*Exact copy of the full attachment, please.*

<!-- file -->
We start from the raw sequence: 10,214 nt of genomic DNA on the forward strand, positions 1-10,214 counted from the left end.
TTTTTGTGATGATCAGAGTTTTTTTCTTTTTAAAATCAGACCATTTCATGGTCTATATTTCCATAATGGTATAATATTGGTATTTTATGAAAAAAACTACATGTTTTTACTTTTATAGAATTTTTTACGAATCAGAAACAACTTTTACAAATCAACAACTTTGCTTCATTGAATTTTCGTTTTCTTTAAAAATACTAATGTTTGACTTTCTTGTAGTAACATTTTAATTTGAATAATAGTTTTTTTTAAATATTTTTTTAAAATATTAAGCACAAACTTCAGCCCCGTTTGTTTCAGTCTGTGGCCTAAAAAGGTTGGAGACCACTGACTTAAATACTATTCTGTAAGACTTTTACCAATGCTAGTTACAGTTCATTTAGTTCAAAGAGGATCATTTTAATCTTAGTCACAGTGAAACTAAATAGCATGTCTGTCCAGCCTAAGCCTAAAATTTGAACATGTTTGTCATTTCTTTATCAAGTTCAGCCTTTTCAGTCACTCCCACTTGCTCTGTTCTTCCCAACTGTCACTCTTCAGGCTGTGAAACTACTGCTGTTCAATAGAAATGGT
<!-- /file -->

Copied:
We start from the raw sequence: 10,214 nt of genomic DNA on the forward strand, positions 1-10,214 counted from the left end.
TTTTTGTGATGATCAGAGTTTTTTTCTTTTTAAAATCAGACCATTTCATGGTCTATATTTCCATAATGGTATAATATTGGTATTTTATGAAAAAAACTACATGTTTTTACTTTTATAGAATTTTTTACGAATCAGAAACAACTTTTACAAATCAACAACTTTGCTTCATTGAATTTTCGTTTTCTTTAAAAATACTAATGTTTGACTTTCTTGTAGTAACATTTTAATTTGAATAATAGTTTTTTTTAAATATTTTTTTAAAATATTAAGCACAAACTTCAGCCCCGTTTGTTTCAGTCTGTGGCCTAAAAAGGTTGGAGACCACTGACTTAAATACTATTCTGTAAGACTTTTACCAATGCTAGTTACAGTTCATTTAGTTCAAAGAGGATCATTTTAATCTTAGTCACAGTGAAACTAAATAGCATGTCTGTCCAGCCTAAGCCTAAAATTTGAACATGTTTGTCATTTCTTTATCAAGTTCAGCCTTTTCAGTCACTCCCACTTGCTCTGTTCTTCCCAACTGTCACTCTTCAGGCTGTGAAACTACTGCTGTTCAATAGAAATGGT